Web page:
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University staff told not to use words like 'elderly' or 'pensioner' because it's 'ageist'

University staff told not to use words like 'elderly' or 'pensioner' because it's 'ageist'

Workers at the University of Manchester have been requested to call people aged 60 and over ‘mature individuals’

The University of Manchester has asked staff not to use terms such as ‘pensioner’ and ‘elderly’ as they have deemed ‘ageist’. 

According to a report on inclusive language in the school’s guide, workers at the university have been requested to call people aged 60 and over ‘mature individuals’ instead, as per The Telegraph.

The report said: “Only include age if it is relevant, for example with initiatives that are only available for a particular age group.

“Don’t use age as a means to describe an individual or group where it is not relevant, such as ‘mature workforce’ or ‘young and vibrant team’.

“We actively avoid ageist terms such as ‘elderly’, ‘OAPs [old-age pensioner]’, ‘pensioners’ or ‘youngsters’, instead using terms that are objective.”

So, the terms ‘senile’ and ‘ancient’ are definitely out of the question.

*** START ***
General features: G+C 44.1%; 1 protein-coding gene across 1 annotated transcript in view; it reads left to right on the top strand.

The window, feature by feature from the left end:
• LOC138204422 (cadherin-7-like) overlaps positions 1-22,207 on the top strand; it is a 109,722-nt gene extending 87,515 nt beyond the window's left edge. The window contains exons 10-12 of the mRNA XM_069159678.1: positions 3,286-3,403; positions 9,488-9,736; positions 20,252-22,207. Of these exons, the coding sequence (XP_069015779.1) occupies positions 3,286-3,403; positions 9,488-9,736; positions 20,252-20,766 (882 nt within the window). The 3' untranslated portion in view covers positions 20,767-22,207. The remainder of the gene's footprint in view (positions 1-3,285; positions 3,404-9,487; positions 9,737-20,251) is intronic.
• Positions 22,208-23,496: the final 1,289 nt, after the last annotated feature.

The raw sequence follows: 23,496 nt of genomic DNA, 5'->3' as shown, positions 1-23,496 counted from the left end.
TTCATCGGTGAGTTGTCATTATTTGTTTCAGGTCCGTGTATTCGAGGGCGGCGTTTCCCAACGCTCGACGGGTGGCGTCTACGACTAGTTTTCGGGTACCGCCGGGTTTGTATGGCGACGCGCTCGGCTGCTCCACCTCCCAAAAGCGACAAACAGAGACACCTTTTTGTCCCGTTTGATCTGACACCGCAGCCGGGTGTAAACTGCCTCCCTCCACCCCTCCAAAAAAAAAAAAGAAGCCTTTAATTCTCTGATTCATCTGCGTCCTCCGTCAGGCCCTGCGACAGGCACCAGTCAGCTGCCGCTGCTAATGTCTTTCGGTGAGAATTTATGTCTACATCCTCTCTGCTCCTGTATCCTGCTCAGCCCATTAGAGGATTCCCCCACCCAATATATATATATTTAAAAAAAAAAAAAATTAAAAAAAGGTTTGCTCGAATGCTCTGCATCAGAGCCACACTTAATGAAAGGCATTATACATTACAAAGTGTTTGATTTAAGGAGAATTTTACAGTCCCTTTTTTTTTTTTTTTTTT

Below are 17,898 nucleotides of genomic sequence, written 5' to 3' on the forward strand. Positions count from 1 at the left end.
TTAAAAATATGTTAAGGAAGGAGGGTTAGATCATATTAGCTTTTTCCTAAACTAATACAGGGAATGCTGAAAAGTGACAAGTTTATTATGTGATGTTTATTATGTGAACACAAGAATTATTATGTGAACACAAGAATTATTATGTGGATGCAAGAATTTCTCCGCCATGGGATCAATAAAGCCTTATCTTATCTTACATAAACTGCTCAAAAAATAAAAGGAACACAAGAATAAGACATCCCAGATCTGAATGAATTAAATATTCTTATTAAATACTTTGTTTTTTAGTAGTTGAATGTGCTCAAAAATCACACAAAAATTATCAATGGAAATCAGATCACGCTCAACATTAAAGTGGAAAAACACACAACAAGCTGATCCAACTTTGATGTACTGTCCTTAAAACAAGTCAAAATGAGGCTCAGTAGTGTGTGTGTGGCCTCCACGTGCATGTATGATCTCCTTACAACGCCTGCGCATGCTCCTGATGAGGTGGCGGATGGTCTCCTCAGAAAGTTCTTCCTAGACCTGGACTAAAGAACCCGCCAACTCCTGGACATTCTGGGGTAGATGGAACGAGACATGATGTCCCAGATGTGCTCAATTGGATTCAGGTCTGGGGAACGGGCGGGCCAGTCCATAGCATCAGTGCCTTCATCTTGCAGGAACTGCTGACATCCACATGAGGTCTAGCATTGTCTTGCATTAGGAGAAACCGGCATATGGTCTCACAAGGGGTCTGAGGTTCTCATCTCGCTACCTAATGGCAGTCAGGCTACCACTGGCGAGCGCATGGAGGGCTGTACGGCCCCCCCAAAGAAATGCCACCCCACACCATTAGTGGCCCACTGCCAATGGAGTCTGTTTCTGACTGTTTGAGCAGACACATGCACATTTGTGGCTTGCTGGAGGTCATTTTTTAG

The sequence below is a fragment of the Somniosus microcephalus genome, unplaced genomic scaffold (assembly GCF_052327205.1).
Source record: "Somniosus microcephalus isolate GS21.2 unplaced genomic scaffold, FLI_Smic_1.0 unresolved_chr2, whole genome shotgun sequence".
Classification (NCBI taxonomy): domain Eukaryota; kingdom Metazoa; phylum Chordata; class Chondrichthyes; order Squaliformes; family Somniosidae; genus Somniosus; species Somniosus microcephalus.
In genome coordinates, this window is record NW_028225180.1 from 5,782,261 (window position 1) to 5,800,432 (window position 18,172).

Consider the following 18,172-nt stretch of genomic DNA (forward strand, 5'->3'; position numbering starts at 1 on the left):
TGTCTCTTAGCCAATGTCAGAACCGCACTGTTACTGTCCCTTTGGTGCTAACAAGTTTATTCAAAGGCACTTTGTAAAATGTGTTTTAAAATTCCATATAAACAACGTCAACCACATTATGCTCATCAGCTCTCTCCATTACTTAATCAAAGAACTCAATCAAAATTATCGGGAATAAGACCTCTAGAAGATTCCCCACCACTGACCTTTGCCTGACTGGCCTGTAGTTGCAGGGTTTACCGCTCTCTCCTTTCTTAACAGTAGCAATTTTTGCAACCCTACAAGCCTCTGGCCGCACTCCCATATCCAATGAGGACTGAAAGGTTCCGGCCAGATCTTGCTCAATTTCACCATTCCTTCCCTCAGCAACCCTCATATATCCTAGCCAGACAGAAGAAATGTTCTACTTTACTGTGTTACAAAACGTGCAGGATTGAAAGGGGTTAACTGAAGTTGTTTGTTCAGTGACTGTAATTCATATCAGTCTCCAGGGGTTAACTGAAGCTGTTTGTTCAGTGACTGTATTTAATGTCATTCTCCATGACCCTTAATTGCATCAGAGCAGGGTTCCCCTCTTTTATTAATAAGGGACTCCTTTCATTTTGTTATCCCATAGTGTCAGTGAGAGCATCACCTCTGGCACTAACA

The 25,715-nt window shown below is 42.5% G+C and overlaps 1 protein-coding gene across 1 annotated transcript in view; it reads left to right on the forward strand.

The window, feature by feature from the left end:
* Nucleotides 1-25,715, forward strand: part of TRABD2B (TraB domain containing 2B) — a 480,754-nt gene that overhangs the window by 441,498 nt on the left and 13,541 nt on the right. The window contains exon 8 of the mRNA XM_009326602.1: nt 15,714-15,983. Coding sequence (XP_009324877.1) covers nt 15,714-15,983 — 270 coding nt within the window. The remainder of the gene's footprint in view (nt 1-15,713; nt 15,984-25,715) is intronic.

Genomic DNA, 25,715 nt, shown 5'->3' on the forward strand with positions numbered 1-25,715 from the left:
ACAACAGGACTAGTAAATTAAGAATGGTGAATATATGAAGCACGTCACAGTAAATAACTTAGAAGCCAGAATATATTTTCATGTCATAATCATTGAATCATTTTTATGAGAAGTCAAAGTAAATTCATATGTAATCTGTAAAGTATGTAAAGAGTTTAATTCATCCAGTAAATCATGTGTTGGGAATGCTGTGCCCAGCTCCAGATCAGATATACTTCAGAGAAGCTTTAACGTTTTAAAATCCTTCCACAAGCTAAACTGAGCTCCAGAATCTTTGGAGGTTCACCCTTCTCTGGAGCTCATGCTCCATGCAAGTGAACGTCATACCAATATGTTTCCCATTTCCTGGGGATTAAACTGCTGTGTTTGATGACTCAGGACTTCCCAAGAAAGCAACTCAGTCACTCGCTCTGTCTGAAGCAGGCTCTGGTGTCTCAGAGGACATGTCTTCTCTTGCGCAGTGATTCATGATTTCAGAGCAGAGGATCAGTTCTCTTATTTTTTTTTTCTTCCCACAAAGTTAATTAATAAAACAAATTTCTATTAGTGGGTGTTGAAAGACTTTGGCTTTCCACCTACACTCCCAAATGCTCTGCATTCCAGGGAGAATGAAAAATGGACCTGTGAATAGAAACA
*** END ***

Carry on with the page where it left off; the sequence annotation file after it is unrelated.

Julian Eales / Alamy Stock Photo

A spokesperson for the university told The Telegraph: “Our guidance document encourages the use of more inclusive language to avoid bias or assumptions and not to talk to people in ways they might perceive as disrespectful.”

They added that they hope the guide promotes ‘commitment to equality, diversity and inclusion’ while informing people how to communicate in the ‘most appropriate and respectful way’.

They continued: “Our approach is in line with most other organisations, who would not use ‘OAP’ in an official communication.”

Similarly, according to How to Avoid Ageist Language in Aging Research? An Overview and Guidelines, the term ‘elder’ is acceptable; however ‘elderly’ is not.

Sergio Azenha / Alamy Stock Photo

The book cites the United Nations Committee on Economic, Social, and Cultural Rights (1995), which says that the term elderly usually elicits imagery of someone fragile and dependent.

They added: “These connotations are inaccurate and misleading because older people can also remain active, independent, and robust.”

Additionally, in a survey conducted by WerkLabs, 60 per cent of surveyed participants had said that they had experienced ageism in the workplace.

Among those people, 75 per cent reported having experienced age discrimination during a job search. 

ResumeBuilder also published a recent study where nearly 40 per cent of hiring managers acknowledge reviewing applicants’ resumes with age bias.

Around 80 per cent of surveyed employees said they had reservations about hiring employees aged 60 and over.

Featured Image Credit: Andrew Jankunas / Alamy Stock Photo. Ben Schonewille / Alamy Stock Photo

Topics: News